Guns and checkpoints-A A +A
By DP Limlingan
Monday, January 14, 2013
LAST Sunday, Resolution No. 9385 in pursuance to Section 261 of the Omnibus Election Code took effect. It’s the official start of the election season. More familiar is the gun ban that signals the start of yet another election fad.
At the start of the New Year 2013, I have tackled in this column some of the victims of senseless deaths caused by guns. As I have mentioned, guns do kill, whether they are licensed or otherwise. I was a gun enthusiast too some years ago until I stopped perhaps with the rising cost of reloaded ammos used in target shooting. At least I had the experience of smelling the odor of burned gunpowder.
Gun holders, aside from being cleared of having a sound mind, do need to be responsible for their guns, adhering to the rules of gun safety and the protocol in using them in gun ranges. This is what the PRO Gun advocates tell its members and all gun holders in the country. This is likewise the call of Nandy Pacheco of the Gunless Society of the Philippines.
Since the latter group cannot actually stop people from purchasing guns, they just are calling on all holders of firearms to be responsible. Of course, they wouldn’t want to disarm law-abiding citizens with their guns while exempting those with criminal minds from having their own.
Going back to the Comelec Resolution, we expect that there will be more checkpoints in strategic and random areas. Law enforcement authorities would be manning these checkpoints to prepare for the coming elections, for it to be peaceful and orderly.
Law enforcers anticipate that politicos, their henchmen and supporters carry guns, although illegally. There were a number of instances where campaign convoys of election candidates were stopped at checkpoints.
In Atimonan, Quezon, a checkpoint resulted in the death of 13 people when a convoy carrying two police officers, and environmentalists passed by a supposed checkpoint. However, policemen manning the checkpoints violated some standard operating procedures in setting up checkpoints.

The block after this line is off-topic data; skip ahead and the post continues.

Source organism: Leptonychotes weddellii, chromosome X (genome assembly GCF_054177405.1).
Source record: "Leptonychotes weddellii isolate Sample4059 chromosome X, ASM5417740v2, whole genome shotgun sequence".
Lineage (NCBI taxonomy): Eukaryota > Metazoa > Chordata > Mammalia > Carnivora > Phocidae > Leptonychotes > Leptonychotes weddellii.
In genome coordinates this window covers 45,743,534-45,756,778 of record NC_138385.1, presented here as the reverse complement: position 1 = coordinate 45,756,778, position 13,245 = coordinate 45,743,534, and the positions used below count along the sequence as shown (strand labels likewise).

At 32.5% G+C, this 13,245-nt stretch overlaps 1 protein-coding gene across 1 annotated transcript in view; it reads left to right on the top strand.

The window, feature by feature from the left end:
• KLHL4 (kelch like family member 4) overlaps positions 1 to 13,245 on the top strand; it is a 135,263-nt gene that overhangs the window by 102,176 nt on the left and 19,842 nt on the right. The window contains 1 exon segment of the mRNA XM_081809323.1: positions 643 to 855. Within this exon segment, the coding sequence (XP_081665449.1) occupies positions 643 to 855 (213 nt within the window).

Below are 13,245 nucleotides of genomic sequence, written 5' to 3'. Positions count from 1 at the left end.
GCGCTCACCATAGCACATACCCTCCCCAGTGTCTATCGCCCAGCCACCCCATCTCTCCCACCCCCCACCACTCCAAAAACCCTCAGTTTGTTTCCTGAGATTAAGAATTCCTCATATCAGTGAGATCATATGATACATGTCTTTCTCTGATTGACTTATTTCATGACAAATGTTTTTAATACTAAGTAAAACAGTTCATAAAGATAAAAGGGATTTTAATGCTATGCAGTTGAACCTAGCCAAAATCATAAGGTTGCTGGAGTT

Checkpoints must be well-lighted, properly identified and manned by uniformed policemen. This is to avoid “kotong” cops from getting their passway fees from motorists and other legal infractions that might be committed by law enforcers.
Upon approach, motorists should slow down, dim headlights and turn on cabin lights. This would give authorities an easier view of who is inside a vehicle and would avoid the blocking of traffic along roads.
Motorists should never step out of vehicles flagged down on checkpoints.
It’s not the obligation of a motorist to get his feet on the ground during and after a checkpoint.
Doors of vehicles should be locked as what is only authorized is a visual search by law enforcers conducting checkpoints. It’s called the plain view doctrine in legal semantics. The opening of glove compartments, trunks and bags is likewise not authorized by law to be done by those manning checkpoints.
While we should be courteous to authorities during their checkpoint activities, every motorist should know his right when flagged down.
Published in the Sun.Star Pampanga newspaper on January 15, 2013.